A home serves as a great vehicle for building equity. Though you do not need to own your home to have a good home, establishing roots for your family and for your memory as you grow older is important.
I look at so many old pictures belonging to our elder population in Woodbury and they tell stories of the times spent at home. I look at the table, the yard, imagine the aromas—where they made their home special with their own personal touches. The home was where they stood next to someone they loved who, for all we know, were trying their best not to fall apart; but instead to keep the family together. It is where they raised their children; where they persevered through pain, discouragement and suffering, while embracing the many joys and celebrations as well. Being together as an imperfect family, but a family with a sense of home.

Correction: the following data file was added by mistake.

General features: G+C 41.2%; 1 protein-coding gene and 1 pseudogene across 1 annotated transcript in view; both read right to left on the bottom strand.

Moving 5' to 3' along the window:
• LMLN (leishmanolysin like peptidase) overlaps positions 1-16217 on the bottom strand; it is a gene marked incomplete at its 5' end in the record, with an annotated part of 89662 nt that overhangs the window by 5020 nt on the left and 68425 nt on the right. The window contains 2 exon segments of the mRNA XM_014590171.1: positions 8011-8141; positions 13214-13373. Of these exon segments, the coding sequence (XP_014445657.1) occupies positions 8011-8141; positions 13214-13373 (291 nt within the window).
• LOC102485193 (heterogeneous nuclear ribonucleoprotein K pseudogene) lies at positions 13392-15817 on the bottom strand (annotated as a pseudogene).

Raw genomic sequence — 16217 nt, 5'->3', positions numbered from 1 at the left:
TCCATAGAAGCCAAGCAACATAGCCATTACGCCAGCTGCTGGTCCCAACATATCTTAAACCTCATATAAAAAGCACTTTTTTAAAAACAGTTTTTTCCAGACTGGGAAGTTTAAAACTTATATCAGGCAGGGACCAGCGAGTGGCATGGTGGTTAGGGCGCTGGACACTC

Perhaps as we better define home and family, we could admit that not everything in our current era has seen a pattern of continual improvement. Each generation has its struggles, and this struggle is ours: to make home a better place for the next generation, as it was for the past generations that had the wisdom and grit to create a sense of home.
This is one thing we could surely learn from our elders as they struggle through the loneliness of isolation during these hopefully waning moments of COVID and quarantine.
Margaret Wachholz is the campus marketing director at Woodbury Senior Living. In her column, she shares observations and wisdom about aging and senior living in our community; woodburyseniorliving.com